103 Early Hints Used to return some response headers before final HTTP message.
200 OK Standard response for successful HTTP requests. The actual response will depend on the request method used. In a GET request, the response will contain an entity corresponding to the requested resource. In a POST request, the response will contain an entity describing or containing the result of the action.
201 Created The request has been fulfilled, resulting in the creation of a new resource.
202 Accepted The request has been accepted for processing, but the processing has not been completed. The request might or might not be eventually acted upon, and may be disallowed when processing occurs.
203 Non-Authoritative Information (since HTTP/1.1)
The server is a transforming proxy (e.g. a Web accelerator) that received a 200 OK from its origin, but is returning a modified version of the origin’s response.
204 No Content The server successfully processed the request and is not returning any content.
205 Reset Content The server successfully processed the request, but is not returning any content. Unlike a 204 response, this response requires that the requester reset the document view.
206 Partial Content The server is delivering only part of the resource (byte serving) due to a range header sent by the client. The range header is used by HTTP clients to enable resuming of interrupted downloads, or split a download into multiple simultaneous streams.
207 Multi-Status The message body that follows is by default an XML message and can contain a number of separate response codes, depending on how many sub-requests were made
208 Already Reported The members of a DAV binding have already been enumerated in a preceding part of the (multistatus) response, and are not being included again.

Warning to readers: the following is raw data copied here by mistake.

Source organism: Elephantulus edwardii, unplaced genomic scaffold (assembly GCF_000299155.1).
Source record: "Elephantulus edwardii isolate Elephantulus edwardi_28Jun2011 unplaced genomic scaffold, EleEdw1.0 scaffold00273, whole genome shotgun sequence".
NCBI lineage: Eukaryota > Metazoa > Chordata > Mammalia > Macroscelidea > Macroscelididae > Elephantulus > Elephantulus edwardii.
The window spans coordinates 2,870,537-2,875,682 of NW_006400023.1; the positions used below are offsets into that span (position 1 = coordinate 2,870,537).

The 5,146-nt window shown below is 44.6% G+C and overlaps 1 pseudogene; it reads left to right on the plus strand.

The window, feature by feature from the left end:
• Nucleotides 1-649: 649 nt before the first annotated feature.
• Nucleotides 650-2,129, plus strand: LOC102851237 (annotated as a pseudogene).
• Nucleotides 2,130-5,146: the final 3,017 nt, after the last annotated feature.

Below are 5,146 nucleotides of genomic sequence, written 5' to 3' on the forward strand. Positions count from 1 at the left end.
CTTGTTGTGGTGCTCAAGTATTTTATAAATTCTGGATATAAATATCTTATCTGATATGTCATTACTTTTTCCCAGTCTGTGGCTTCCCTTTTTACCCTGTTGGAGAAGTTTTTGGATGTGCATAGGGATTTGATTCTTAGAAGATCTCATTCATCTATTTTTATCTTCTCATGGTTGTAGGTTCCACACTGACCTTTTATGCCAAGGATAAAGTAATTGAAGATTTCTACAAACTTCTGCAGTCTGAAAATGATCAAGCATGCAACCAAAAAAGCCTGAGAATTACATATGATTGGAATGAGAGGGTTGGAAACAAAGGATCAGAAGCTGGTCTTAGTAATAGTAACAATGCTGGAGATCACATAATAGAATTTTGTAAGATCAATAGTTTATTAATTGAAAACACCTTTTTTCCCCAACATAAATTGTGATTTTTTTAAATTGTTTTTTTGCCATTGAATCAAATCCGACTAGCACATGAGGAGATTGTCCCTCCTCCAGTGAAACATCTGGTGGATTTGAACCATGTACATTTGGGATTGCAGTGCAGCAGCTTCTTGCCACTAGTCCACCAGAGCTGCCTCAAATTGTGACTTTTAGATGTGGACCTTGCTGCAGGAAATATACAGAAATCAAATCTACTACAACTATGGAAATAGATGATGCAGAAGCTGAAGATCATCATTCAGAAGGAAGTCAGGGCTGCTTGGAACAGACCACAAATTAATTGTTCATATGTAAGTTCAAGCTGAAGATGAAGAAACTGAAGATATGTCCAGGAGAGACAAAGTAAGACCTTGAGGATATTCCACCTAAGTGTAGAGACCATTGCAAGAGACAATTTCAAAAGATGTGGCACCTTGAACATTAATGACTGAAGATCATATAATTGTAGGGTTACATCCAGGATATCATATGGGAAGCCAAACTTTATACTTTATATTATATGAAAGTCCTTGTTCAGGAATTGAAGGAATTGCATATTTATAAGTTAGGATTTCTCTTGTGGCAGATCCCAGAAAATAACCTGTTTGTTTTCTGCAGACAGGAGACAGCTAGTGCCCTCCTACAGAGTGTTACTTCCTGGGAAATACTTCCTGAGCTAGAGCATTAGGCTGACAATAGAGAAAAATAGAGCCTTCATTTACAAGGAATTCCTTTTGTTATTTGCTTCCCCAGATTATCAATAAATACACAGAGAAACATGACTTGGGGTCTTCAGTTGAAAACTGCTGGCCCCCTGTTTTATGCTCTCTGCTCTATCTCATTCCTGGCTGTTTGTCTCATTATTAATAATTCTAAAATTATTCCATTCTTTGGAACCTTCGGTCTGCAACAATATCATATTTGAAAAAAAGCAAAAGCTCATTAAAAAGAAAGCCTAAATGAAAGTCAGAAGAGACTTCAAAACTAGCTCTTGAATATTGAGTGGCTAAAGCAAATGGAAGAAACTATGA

This class of status code indicates the client must take additional action to complete the request. Many of these status codes are used in URL redirection A user agent may carry out the additional action with no user interaction only if the method used in the second request is GET or HEAD. A user agent may automatically redirect a request. A user agent should detect and intervene to prevent cyclical redirects.
300 Multiple Choices Indicates multiple options for the resource from which the client may choose (via agent-driven content negotiation). For example, this code could be used to present multiple video format options, to list files with different filename extensions, or to suggest word-sense disambiguation.
301 Moved PermanetlyThis and all future requests should be directed to the given URI.
304 Not Modified Indicates that the resource has not been modified since the version specified by the request headers If-Modified-Since or If-None-Match. In such case, there is no need to retransmit the resource since the client still has a previously-downloaded copy.
305 Use Proxy (since HTTP/1.1) The requested resource is available only through a proxy, the address for which is provided in the response. For security reasons, many HTTP clients (such as Mozilla Firefox and Internet Explorer) do not obey this status code.